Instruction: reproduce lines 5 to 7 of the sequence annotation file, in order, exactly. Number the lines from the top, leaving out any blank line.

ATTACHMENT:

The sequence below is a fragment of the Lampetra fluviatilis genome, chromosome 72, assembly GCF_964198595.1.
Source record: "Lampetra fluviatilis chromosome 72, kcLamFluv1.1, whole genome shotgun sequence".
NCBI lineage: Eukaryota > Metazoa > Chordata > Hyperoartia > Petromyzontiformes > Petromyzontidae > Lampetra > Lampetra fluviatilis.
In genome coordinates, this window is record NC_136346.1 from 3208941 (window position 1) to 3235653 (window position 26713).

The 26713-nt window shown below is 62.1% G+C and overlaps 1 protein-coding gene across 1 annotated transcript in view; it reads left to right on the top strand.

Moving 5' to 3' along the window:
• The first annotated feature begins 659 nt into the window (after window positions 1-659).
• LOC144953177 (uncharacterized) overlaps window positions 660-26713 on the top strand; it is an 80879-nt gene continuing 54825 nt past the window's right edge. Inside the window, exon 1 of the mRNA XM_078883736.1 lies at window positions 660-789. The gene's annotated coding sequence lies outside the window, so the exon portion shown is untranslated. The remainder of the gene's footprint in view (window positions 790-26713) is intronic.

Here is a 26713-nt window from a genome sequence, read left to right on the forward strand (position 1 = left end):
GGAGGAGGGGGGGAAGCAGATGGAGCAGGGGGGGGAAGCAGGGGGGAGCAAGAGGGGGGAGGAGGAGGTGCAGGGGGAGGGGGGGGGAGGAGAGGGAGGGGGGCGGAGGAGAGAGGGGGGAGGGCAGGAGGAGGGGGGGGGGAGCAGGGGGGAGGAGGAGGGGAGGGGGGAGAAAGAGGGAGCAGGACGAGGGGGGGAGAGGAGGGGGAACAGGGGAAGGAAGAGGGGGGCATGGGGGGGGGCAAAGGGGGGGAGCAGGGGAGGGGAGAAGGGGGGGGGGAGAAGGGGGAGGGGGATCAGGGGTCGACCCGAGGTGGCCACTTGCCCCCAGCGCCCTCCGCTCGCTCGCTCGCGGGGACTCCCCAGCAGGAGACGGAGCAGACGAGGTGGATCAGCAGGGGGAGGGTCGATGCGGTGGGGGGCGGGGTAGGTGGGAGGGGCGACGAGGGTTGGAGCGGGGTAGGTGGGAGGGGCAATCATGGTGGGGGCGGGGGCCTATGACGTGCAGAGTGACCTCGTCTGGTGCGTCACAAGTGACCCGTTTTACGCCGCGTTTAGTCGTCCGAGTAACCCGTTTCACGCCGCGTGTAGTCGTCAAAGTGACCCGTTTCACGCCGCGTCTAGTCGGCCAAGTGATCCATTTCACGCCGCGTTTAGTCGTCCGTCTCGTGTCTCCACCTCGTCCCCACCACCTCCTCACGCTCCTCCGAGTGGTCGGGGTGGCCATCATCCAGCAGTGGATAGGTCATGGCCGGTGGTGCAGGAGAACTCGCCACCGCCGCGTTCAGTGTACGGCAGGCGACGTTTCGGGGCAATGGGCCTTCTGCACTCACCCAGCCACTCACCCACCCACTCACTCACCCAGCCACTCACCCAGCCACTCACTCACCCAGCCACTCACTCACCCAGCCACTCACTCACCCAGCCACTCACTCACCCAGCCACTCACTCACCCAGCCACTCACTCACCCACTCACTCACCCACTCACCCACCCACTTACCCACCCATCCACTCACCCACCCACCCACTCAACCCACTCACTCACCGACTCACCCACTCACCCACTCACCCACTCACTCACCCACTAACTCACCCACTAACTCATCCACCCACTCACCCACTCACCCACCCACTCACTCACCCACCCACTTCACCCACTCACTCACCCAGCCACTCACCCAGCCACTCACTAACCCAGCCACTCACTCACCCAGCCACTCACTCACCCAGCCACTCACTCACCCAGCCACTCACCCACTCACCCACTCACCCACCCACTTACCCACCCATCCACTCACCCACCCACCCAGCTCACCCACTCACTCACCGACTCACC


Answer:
The 26713-nt window shown below is 62.1% G+C and overlaps 1 protein-coding gene across 1 annotated transcript in view; it reads left to right on the top strand.

Moving 5' to 3' along the window:
• The first annotated feature begins 659 nt into the window (after window positions 1-659).